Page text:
VANCOUVER, Wash. (KOIN) — Jen Edwards and her golden doodle Ruben took off September 17 on an 8-day backpacking trip hiking the Illinois River Trail.
She had never backpacked alone before, but said she wanted to “really test my strength, my mental toughness and my physical toughness and get through” the trail west of Gold Beach in southern Oregon
The 36-year-old mother of 2 needed all of that. On the first day of the hike, about 10 miles in to the 60-mile hike, she fell around Silver Creek. She lost her footing, went down “and slipped into the shale.”
She fell about 60 feet, she said. “I hit my head really hard, probably on the last rock boulder that was there. Then I landed face down in the creek.”
The water was shallow and she army-crawled out of the creek with a 40-pound pack on to get to drier land.
“I had my inReach around my neck, and I just immediately grabbed it and hit the SOS button.”
The inReach is a satellite communicator that allows users to type, send, receive, track and send an SOS in one hand-held device.
Edwards said she sent a message to her fiance’ and posted the SOS to Facebook “knowing that if I lost consciousness I had an SOS and a message to Matt.”
The inReach is a satellite communicator that allows users to type, send, receive, track ans send an SOS in one hand-held device.
The SOS went to the sheriff’s office and the GPS gave a pinpoint latitude and longitude to search-and-rescue crews from Josephine and Curry counties.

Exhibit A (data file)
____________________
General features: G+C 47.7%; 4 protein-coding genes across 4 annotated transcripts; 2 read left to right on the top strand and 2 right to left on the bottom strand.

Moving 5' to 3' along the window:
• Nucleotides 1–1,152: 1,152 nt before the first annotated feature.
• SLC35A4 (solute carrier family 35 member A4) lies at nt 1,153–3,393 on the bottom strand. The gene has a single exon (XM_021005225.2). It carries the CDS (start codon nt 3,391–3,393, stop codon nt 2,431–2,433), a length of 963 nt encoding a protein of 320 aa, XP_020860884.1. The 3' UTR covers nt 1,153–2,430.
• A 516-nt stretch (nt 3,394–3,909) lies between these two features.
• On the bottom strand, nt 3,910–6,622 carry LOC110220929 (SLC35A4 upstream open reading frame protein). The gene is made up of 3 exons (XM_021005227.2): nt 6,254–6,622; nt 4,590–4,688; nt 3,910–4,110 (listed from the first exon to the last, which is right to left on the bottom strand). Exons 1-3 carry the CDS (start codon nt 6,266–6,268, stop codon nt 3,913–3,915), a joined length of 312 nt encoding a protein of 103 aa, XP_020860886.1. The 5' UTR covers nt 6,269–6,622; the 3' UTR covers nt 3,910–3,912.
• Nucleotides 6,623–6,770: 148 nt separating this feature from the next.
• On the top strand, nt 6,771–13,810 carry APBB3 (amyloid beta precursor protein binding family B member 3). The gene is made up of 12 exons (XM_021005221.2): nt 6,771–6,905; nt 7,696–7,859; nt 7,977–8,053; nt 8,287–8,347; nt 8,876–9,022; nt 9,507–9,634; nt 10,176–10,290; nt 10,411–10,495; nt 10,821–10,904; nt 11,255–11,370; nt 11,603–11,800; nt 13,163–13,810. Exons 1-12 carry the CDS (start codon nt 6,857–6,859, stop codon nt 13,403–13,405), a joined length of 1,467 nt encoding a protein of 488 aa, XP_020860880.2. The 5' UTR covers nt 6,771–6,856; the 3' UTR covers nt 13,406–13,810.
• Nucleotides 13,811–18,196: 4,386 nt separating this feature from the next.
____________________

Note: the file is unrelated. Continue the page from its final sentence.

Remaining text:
But that was just the start of a 21-hour rescue effort. The first rescuer to reach her was Ruben, her dog, who reached her about 45 minutes after she fell.
That night, as she laid waiting for help, she heard rustling and didn’t know what it was. Ruben let out a big bark and Edwards turned on the flashlight.
“It was the butt of a black bear running back up the trail,” she told KOIN 6 News. “My mighty golden doodle scared him off pretty good.”
Jennifer Edwards rescue on Illinois River Trail
Jennifer Edwards rescue on Illinois River Trail x
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She stayed focused and positive. The first search-and-rescue volunteer got to her around 11:45 p.m., and that, she said, “was the first moment I cried.”
He stayed with her through the night and the next morning a US Coast Guard rescue helicopter arrived and hoisted her to safety a short while later.
Though she suffered a concussion, a broken hand and broken neck, she said she feels blessed.
“I’m alive. I get to hold my daughter, I get to listen to her laugh.”
And she felt she needed to pay it forward. So she decided to raise money to get the satellite communicators for search-and-rescue crews to help them communicate during rescues.
She said her family was worried about her going alone on the hike, so she did some research before her trip. That’s where she found the inReach communicator and paid for a monthly service that allowed her to have unlimited texting during her trip.
“I can’t think of a better way to say thank you than to provide (search-and-rescue crews) with tools to make it easier to find people in the future,” she said.